Colorful Journalism in Fort Wayne, was presented before the Fort Wayne Quest Club on January 22, 1966 by Herbert Bredemeir: An early editor of the News was Jessie Austin Greene, who was born in Indianapolis March 3, 1867, the son of a pioneer Methodist minister. He graduated from Wabash College and a member of Phi Beta Kappa. For a while he tried teaching at Oregon, Missouri High School and then entered newspaper work at Crawfordsville, becoming editor of the Crawfordsville Journal in 1898. In 1902 he moved to Terra Haute where he became editor of the Tribune. In 1904 he purchased an interest in the Fort Wayne News. Although he never sought public office, he was actively interested in politics. He brought to the councils of the Republican Party a discriminating judgment of men and motives and expressed himself frankly, publicly as well as privately. His opponents (with the exception of Mr. Moynihan) respected him and his friends loved him. The Decatur Democrat wrote of him as, “a powerful writer of vitriolic style and…recognized because of his wonderful use of English and his ability to use pungent words and sentences in a very effective manner.” Fort Wayne’s distinguished journalist, Clifford Ward, remembers him as a brilliant writer with an excellent educational background. Greene was slight of build and Andy Moynihan said, “Jesse reminds me of a half-pint of skimmed milk.” Jesse had a reverential face and with gray hair that made him resemble a pious Casper Milquetoast, but he packed more dynamite in his editorial punch than any of his contemporaries in the news business.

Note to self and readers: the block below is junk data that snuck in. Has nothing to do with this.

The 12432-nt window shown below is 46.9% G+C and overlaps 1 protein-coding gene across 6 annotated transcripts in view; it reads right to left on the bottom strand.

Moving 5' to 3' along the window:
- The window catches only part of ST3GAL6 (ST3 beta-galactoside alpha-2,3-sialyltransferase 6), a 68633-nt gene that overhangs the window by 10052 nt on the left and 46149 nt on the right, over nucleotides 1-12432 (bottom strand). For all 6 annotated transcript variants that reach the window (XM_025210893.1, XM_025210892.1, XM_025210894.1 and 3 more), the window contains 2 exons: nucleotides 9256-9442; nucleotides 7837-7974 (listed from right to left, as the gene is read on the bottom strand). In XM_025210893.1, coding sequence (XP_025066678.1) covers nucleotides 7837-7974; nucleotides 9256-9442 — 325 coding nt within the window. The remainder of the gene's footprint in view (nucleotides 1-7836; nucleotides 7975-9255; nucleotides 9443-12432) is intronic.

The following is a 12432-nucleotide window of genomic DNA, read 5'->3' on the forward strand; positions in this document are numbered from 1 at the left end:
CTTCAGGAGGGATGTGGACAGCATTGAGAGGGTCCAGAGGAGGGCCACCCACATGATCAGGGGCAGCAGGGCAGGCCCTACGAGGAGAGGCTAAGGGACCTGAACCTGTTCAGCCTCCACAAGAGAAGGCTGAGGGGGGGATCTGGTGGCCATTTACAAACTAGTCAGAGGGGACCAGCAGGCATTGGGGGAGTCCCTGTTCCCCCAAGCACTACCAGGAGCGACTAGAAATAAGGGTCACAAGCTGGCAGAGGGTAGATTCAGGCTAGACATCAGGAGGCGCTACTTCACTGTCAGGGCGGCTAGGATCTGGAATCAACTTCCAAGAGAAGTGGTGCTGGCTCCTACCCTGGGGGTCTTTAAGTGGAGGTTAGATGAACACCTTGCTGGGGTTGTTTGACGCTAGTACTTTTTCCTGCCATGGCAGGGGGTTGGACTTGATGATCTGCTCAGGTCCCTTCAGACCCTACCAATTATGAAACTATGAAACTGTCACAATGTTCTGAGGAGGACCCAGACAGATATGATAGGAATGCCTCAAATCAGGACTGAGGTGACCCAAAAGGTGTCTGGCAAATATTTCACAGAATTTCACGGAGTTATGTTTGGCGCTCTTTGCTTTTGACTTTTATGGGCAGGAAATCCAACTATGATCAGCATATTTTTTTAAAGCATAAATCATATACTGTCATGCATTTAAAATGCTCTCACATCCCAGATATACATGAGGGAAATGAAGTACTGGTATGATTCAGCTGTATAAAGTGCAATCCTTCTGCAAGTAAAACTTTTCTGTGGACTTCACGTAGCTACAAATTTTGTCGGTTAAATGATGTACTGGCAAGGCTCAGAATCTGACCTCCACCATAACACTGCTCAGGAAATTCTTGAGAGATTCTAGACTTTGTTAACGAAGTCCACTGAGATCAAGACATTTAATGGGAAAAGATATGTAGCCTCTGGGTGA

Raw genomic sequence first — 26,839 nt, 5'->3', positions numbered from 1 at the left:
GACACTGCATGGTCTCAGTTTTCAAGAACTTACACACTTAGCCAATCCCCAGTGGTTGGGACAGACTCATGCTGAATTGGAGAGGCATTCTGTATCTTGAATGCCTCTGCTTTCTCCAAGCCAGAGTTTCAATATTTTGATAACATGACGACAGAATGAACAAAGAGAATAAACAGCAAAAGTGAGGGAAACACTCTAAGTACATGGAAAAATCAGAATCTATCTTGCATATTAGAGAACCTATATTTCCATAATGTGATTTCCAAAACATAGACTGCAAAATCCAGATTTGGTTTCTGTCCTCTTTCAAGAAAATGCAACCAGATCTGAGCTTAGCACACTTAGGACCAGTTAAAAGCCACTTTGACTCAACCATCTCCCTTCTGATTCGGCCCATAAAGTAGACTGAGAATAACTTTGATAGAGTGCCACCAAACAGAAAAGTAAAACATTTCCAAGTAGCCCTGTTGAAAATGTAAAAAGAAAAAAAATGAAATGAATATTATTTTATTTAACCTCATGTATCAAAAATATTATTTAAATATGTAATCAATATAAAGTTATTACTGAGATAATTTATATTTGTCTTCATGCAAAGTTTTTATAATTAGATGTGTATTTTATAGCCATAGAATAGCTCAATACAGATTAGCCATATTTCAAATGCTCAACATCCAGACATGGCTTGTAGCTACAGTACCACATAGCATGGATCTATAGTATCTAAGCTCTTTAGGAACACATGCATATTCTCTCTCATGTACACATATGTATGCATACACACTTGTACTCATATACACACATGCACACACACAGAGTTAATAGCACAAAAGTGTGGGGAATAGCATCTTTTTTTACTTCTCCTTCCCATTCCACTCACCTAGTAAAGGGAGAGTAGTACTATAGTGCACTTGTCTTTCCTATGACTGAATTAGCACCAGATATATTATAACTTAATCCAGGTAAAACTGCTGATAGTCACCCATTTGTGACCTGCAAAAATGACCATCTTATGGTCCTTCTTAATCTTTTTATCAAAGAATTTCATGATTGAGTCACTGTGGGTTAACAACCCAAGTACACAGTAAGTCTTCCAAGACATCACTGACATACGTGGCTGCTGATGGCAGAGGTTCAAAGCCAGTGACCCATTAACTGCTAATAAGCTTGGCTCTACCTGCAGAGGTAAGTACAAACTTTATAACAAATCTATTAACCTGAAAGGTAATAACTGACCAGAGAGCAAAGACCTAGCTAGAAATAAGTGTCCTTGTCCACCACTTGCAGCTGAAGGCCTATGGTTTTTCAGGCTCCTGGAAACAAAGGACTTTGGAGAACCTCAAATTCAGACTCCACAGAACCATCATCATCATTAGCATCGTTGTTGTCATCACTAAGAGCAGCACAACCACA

While he was a member of Phi Beta Kappa, he gave up wearing his key when one day he saw his barber wearing one. His hatred for smoking was violent. The Western Union once made the mistake of delivering a telegram to him by a youngster who was smoking a cigarette when he came into Greene’s office. Greene took him by the neck and the seat of his pants and threw him down the stairway. He then called Western Union saying that, if they ever sent him another such messenger, he would give all of his business to Postal Telegraph.
Even the manager of the Fort Wayne Traction Company was ordered out of Greene’s office for making the mistake of lighting a cigarette in his office. Whenever Greene was in the office, no one on the staff would dare to smoke, but a system of circumventing this was devised. The telephone operator kept a lookout in the morning and as Mr. Greene came down Main Street, she gave the signal and the boys all ditched their smokes. Mr. Greene would come into the office sniffing the air but would be unable to see the evidence. Greene was much opposed to the use of curse words and he often took his reporters to task for being unable to use decent English.
There was no doubt that several times Greene used “managed perception” to suit his purposes. Prior to World War I, whenever there was a discussion about the merits of Daylight Saving Time. A coupon was run in Greene’s paper for a public vote on the question. The no’s always came out a winner because Greene did not want to lose one hour of wire service. By his controlled public reaction, the city council, who counted votes before voting on any issue, then agreed with Greene and Daylight Saving Time was postponed until World War I. Which further proved the old axiom that, “It’s not the voters who count; it’s the vote counters.” To be continued.